Author: Canidium PR
Representatives won't be satisfied with stagnant sales incentives and compensation for much longer. The job market has steadily improved in recent months, and now employees are starting to look around for lucrative opportunities. Brian Kropp, a managing director from an advisory firm, says that most workers want increased compensation for their services in 2013.
"Employees are becoming empowered. They may have accepted wage freezes for the past few years, but they're going to begin to ask - or look elsewhere," Kropp told Forbes.
Managers must develop sufficient compensation solutions to retain their best agents. Businesses should consider their long-term finances before they increase incentives or offer raises to employees.
One of the simplest strategies for increasing compensation is using a department-wide wage scale. Every representative will receive the same percentage increase to their regular earnings. The universal wage scale ensures that every employee earns a higher income. According to Mindflash, a training company, the average raise is 3 percent.
Additionally, the strategy eliminates possible complaints about favoritism. Sales performance management (SPM) is a difficult task to handle and supervisors are under constant scrutiny from their employees. Agents could look for new employment opportunities if they feel that their supervisors favor certain staff members, and perceived favoritism can be devastating to overall workplace satisfaction.
Link pay to performance
The downside to department-wide wage increases is that top performers feel slighted when they receive the same raise as mid-level employees. Salespeople take pride in their work and are hurt when their managers don't recognize consistently excellent efforts.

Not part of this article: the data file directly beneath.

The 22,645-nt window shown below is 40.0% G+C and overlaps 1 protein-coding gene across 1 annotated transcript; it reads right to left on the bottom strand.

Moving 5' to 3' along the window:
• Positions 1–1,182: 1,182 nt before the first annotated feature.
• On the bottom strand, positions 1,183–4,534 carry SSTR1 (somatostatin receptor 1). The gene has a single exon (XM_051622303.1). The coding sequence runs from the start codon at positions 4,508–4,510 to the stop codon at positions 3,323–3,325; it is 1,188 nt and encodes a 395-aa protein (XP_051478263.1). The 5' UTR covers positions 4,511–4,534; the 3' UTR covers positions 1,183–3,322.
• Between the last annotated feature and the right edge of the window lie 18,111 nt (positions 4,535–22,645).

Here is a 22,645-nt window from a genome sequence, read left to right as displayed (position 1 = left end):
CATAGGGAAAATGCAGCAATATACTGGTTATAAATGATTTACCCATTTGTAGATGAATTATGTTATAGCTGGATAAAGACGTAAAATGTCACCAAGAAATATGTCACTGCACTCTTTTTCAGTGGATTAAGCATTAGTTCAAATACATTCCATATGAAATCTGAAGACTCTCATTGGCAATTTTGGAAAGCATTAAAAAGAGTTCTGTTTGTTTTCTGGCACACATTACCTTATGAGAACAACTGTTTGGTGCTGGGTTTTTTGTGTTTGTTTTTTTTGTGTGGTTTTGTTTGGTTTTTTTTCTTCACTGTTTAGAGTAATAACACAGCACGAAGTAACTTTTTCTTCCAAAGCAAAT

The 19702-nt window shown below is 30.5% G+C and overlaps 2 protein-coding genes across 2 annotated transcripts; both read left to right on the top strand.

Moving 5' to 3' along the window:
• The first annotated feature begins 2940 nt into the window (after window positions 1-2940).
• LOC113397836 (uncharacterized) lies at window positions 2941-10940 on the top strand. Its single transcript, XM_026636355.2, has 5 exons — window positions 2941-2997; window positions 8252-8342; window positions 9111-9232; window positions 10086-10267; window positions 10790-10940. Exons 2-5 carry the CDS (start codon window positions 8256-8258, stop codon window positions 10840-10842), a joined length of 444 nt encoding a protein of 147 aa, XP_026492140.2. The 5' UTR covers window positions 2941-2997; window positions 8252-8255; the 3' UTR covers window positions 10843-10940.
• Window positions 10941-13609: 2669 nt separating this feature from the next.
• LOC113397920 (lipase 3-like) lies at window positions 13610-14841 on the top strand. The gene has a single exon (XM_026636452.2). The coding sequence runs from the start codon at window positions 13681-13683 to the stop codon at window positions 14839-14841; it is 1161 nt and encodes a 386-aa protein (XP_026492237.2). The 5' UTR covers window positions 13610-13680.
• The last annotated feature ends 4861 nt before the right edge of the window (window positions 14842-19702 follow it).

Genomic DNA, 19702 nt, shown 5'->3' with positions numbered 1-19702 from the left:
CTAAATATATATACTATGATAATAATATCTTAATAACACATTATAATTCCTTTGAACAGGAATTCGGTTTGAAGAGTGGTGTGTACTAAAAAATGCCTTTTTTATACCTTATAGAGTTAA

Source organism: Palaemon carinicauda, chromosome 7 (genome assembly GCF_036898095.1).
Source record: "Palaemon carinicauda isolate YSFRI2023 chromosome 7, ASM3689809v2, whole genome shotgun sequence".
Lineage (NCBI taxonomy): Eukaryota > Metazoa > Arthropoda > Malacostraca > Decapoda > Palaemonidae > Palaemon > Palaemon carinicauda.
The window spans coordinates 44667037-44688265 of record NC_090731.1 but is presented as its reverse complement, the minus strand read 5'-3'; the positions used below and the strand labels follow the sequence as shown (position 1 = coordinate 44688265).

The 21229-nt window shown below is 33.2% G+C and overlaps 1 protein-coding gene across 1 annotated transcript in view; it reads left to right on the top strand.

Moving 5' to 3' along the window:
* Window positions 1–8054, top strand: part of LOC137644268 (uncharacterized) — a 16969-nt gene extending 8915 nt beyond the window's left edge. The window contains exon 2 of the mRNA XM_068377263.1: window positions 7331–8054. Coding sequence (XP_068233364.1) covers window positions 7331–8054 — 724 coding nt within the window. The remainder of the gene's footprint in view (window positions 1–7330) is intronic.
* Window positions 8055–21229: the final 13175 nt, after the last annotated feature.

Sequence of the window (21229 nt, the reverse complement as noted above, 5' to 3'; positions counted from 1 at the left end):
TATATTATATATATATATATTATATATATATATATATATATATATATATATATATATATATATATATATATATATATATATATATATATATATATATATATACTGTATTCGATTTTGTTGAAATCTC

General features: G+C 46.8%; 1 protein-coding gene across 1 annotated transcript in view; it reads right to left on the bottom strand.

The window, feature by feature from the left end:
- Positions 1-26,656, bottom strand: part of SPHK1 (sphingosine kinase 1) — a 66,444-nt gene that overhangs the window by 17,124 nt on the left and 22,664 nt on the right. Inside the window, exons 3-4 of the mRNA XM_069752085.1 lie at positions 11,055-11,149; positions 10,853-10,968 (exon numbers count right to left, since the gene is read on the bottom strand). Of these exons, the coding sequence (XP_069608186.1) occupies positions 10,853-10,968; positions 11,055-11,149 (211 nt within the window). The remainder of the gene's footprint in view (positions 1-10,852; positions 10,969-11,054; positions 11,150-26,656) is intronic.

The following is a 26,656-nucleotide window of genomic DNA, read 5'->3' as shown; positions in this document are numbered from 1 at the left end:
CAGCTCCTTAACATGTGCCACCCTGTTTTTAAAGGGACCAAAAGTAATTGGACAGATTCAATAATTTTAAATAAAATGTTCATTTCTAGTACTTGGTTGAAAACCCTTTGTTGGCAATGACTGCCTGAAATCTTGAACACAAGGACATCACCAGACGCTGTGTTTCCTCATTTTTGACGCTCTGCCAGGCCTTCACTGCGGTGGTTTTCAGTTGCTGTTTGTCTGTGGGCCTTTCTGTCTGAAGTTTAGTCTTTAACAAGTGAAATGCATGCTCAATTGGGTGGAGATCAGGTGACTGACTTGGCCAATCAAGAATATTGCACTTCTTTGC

Managers can treat raises like incentives to motivate their representatives. Agents will strive to hit benchmarks if they know there is more to gain than one-time bonuses. The system also allows employees to track their numbers to see how close they are to earning their raises.
Offer new and more frequent bonuses
It's not financially feasible for some companies to distribute raises to all of their employees. The economy as a whole is recovering, but some businesses still aren't on solid financial footing. Unfortunately, representatives aren't necessarily sympathetic to their employer's plight - they want fair compensation for their work.
Mindflash reports that some companies that can't afford to cover permanent wage increases offer more bonuses to keep their employees satisfied. Vendors can lower their sales quotas so that agents can earn more frequent rewards than usual. The increased number of commissions ensure that representatives are happy with their compensation and motivated to sell more goods or services.